The battle sequences themselves are full of energy and drive. Boxed into a cavern-esque structure now home to the notorious stone table where the great Aslan was sacrificed – and resurrected – a millennium before, the armies that have assembled for Caspian and the Pevensie children plot, strategize and consult one another to great lengths on the eve of battle, worried greatly about their lack of numbers but anchored in their conviction by the fact that they can so easily outwit the tactics of their counterparts. When those endeavors prove to be of little progress to their resistance, of course, the script plays what might quickly become Narnia’s own get-out-of-jail-free card: Aslan the Lion, whose mere presence awakens the tree spirits, heightens the enthusiasm of followers, and sends enemies quaking in fear at the very sound of his ferocious roar. Lesser stories would utilize this gimmick as a cop-out to avoid multiple tragedies, but “Prince Caspian” is well-staged enough that all of its moves are precise without being preposterous. It genuinely cares enough about the narrative to mix up the formula enough to keep it interesting.
Is the movie a better one than its predecessor? Alas, no. We recognize and admire the fact that the filmmakers want to place more emphasis on screenplay conventions in this occasion, but in the process they also tend to lose sight of the wonderment, even the novelty, of the Narnian universe. There are few moments where the audience feels wowed, even fewer when we feel the urge to stare on in amazement at the visuals. It doesn’t even look like a fantasy film until the plot requires it to. Perhaps that goes with the territory in the same way it happens with the “Harry Potter” films – eventually you have to reduce the emphasis on texture in order to allow the characters to evolve in the foreground – but whereas the Potter franchise follows a continuous premise with the same supply of characters, the Lewis stories are all isolated narratives, each with few commonalities between them in the ensemble. The movie seems interested in exploring these new identities but does so while sidestepping the fact that Narnia itself has changed so drastically in 1300 years.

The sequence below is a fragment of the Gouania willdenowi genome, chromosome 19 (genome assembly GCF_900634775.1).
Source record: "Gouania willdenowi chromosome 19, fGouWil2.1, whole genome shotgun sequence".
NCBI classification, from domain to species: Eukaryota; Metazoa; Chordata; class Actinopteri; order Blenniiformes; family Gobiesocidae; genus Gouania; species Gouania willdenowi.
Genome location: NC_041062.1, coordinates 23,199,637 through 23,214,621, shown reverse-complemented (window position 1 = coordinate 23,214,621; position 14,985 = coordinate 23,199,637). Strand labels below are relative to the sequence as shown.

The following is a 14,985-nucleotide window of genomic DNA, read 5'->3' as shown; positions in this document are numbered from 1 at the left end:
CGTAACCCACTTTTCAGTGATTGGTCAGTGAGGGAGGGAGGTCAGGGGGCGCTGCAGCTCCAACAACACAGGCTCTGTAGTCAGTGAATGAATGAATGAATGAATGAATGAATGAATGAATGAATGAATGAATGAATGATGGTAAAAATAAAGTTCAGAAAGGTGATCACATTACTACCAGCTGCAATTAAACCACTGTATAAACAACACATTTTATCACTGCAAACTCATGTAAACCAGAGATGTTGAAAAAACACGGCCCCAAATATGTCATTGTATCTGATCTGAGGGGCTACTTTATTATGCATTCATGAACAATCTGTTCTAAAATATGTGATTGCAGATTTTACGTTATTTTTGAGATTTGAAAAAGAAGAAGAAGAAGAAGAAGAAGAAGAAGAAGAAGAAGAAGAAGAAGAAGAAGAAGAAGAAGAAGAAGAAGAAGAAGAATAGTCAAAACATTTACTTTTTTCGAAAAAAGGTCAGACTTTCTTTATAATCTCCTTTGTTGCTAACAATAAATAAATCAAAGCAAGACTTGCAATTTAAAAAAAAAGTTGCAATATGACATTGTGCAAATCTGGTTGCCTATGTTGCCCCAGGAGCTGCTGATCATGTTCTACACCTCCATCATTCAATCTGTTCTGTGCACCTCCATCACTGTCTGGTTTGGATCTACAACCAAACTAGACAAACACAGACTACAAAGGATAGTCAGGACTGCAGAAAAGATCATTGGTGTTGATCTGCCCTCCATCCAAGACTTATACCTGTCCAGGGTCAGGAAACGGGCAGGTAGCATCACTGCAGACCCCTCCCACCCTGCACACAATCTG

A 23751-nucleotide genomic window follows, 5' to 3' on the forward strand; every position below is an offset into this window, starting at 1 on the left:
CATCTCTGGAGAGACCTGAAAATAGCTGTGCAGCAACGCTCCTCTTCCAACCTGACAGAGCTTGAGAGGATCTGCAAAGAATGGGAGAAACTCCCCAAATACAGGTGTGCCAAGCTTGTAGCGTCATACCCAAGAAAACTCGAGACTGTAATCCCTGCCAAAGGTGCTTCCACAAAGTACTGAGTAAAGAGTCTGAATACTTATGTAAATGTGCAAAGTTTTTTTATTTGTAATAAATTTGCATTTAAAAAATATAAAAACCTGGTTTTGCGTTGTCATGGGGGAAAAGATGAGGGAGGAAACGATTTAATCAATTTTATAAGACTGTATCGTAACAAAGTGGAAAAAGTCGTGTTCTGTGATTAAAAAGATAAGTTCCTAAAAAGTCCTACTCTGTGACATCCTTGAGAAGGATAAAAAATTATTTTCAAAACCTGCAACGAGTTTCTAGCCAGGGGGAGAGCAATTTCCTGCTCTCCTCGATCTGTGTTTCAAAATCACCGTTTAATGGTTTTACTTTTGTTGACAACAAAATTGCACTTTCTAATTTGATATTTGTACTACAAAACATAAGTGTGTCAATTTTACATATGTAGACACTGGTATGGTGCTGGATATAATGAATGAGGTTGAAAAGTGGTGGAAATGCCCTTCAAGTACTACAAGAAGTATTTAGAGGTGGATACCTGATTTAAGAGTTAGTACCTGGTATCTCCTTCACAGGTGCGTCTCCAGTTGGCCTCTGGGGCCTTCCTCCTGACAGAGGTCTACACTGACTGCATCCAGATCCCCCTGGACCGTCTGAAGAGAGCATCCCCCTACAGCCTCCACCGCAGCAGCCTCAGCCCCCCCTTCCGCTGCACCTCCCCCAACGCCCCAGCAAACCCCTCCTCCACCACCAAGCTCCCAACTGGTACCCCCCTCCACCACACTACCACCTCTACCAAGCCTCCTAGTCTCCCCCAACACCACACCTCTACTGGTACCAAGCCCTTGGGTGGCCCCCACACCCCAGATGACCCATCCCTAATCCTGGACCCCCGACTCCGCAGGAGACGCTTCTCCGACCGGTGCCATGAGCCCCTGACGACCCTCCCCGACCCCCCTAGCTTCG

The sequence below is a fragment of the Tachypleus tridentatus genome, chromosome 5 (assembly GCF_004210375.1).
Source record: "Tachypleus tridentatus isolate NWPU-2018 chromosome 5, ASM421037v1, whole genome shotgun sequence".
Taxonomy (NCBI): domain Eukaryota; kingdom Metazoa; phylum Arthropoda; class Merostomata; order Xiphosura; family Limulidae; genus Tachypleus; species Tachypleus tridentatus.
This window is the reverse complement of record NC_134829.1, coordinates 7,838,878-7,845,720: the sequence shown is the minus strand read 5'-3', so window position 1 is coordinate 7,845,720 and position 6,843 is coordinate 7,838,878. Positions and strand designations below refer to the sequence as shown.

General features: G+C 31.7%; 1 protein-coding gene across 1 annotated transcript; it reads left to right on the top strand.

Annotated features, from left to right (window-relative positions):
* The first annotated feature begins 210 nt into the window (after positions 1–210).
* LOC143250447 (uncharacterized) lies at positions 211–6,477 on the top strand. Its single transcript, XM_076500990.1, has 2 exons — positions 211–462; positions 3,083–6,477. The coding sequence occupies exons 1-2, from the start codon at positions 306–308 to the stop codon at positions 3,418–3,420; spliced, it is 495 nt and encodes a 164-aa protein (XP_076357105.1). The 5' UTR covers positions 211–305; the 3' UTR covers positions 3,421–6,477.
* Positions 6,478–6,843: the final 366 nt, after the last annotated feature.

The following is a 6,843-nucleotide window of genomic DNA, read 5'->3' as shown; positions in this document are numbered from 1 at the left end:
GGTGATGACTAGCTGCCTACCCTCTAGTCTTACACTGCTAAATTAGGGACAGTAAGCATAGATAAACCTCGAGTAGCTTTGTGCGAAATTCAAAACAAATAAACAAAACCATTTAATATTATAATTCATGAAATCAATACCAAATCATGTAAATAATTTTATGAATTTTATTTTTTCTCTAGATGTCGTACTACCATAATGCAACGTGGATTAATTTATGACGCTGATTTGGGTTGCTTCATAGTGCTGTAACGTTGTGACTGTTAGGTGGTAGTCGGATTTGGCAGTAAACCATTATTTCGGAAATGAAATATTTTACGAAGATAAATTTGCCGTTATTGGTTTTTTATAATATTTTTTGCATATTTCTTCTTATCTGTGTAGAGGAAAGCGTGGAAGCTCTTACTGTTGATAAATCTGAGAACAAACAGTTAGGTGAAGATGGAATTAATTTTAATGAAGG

Still, “Prince Caspian” continues in the tradition that Disney and Adamson have established for this series, which is to create vivid, imaginary and enthusiastic interpretations of some of the most memorable children’s books of the past century. In that respect, the movie has all the roar and bite that its god-like central character entails.
Ben Barnes: Prince Caspian
Georgie Henley: Lucy Pevensie
Skandar Keynes: Edmund Pevensie
William Moseley: Peter Pevensie
Anna Popplewell: Susan Pevensie
Sergio Castellitto: King Miraz
Peter Dinklage: Trumpkin
Produced by Andrew Adamson, Douglas Gresham, K.C. Hodenfield, Mark Johnson, David Minkowski, Perry Moore, Marianna Rowinska, Philip Steuer and Matthew Stillman; Directed by Andrew Adamson; Written by Andrew Adamson, Christopher Markus and Stephen McFeely; based on the novel “Prince Caspian” by C.S. Lewis